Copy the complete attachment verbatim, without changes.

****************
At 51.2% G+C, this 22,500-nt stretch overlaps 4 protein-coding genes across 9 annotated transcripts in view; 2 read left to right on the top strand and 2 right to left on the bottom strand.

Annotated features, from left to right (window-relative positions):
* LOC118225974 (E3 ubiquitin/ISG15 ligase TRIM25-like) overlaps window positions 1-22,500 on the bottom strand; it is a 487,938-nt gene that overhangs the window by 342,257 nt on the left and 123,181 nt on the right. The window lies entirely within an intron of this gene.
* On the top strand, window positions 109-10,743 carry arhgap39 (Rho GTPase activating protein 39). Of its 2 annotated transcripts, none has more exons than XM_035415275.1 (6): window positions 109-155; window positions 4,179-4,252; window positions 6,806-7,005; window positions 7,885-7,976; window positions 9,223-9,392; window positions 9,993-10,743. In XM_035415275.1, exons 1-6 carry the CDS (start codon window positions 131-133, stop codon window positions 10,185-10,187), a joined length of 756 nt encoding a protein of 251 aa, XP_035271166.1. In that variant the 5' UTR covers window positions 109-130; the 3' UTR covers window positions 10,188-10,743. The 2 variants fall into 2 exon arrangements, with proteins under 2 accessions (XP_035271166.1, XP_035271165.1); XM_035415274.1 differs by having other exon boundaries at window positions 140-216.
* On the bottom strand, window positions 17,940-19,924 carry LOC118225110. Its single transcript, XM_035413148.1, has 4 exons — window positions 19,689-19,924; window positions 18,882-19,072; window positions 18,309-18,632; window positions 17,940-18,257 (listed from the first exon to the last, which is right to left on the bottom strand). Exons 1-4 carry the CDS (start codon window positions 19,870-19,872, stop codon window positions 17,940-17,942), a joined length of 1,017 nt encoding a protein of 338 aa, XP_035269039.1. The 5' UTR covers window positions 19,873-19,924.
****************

At 51.2% G+C, this 22,500-nt stretch overlaps 4 protein-coding genes across 9 annotated transcripts in view; 2 read left to right on the top strand and 2 right to left on the bottom strand.

Annotated features, from left to right (window-relative positions):
* LOC118225974 (E3 ubiquitin/ISG15 ligase TRIM25-like) overlaps window positions 1-22,500 on the bottom strand; it is a 487,938-nt gene that overhangs the window by 342,257 nt on the left and 123,181 nt on the right. The window lies entirely within an intron of this gene.
* On the top strand, window positions 109-10,743 carry arhgap39 (Rho GTPase activating protein 39). Of its 2 annotated transcripts, none has more exons than XM_035415275.1 (6): window positions 109-155; window positions 4,179-4,252; window positions 6,806-7,005; window positions 7,885-7,976; window positions 9,223-9,392; window positions 9,993-10,743. In XM_035415275.1, exons 1-6 carry the CDS (start codon window positions 131-133, stop codon window positions 10,185-10,187), a joined length of 756 nt encoding a protein of 251 aa, XP_035271166.1. In that variant the 5' UTR covers window positions 109-130; the 3' UTR covers window positions 10,188-10,743. The 2 variants fall into 2 exon arrangements, with proteins under 2 accessions (XP_035271166.1, XP_035271165.1); XM_035415274.1 differs by having other exon boundaries at window positions 140-216.
* On the bottom strand, window positions 17,940-19,924 carry LOC118225110. Its single transcript, XM_035413148.1, has 4 exons — window positions 19,689-19,924; window positions 18,882-19,072; window positions 18,309-18,632; window positions 17,940-18,257 (listed from the first exon to the last, which is right to left on the bottom strand). Exons 1-4 carry the CDS (start codon window positions 19,870-19,872, stop codon window positions 17,940-17,942), a joined length of 1,017 nt encoding a protein of 338 aa, XP_035269039.1. The 5' UTR covers window positions 19,873-19,924.